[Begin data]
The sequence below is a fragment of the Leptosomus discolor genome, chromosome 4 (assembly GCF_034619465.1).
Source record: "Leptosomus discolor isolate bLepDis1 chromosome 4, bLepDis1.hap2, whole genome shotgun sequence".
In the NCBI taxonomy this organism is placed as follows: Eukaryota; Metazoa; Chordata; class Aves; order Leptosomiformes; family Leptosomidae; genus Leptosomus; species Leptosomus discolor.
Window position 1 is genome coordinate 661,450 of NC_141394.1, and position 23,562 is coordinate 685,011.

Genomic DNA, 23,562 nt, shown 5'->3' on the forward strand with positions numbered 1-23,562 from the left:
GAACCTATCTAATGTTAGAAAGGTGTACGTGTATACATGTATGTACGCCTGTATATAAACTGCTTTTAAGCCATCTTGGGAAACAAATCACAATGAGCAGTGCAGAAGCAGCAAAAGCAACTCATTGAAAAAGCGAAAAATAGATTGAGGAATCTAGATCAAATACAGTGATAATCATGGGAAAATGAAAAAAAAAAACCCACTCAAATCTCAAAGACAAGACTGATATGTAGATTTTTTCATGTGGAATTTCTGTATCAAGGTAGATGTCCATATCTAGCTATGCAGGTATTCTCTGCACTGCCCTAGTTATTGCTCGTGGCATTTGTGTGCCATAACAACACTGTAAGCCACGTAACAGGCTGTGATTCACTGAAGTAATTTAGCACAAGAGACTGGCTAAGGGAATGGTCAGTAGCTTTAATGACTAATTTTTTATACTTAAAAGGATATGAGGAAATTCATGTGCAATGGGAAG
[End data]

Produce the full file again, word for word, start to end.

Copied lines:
The sequence below is a fragment of the Leptosomus discolor genome, chromosome 4 (assembly GCF_034619465.1).
Source record: "Leptosomus discolor isolate bLepDis1 chromosome 4, bLepDis1.hap2, whole genome shotgun sequence".
In the NCBI taxonomy this organism is placed as follows: Eukaryota; Metazoa; Chordata; class Aves; order Leptosomiformes; family Leptosomidae; genus Leptosomus; species Leptosomus discolor.
Window position 1 is genome coordinate 661,450 of NC_141394.1, and position 23,562 is coordinate 685,011.

Genomic DNA, 23,562 nt, shown 5'->3' on the forward strand with positions numbered 1-23,562 from the left:
GAACCTATCTAATGTTAGAAAGGTGTACGTGTATACATGTATGTACGCCTGTATATAAACTGCTTTTAAGCCATCTTGGGAAACAAATCACAATGAGCAGTGCAGAAGCAGCAAAAGCAACTCATTGAAAAAGCGAAAAATAGATTGAGGAATCTAGATCAAATACAGTGATAATCATGGGAAAATGAAAAAAAAAAACCCACTCAAATCTCAAAGACAAGACTGATATGTAGATTTTTTCATGTGGAATTTCTGTATCAAGGTAGATGTCCATATCTAGCTATGCAGGTATTCTCTGCACTGCCCTAGTTATTGCTCGTGGCATTTGTGTGCCATAACAACACTGTAAGCCACGTAACAGGCTGTGATTCACTGAAGTAATTTAGCACAAGAGACTGGCTAAGGGAATGGTCAGTAGCTTTAATGACTAATTTTTTATACTTAAAAGGATATGAGGAAATTCATGTGCAATGGGAAG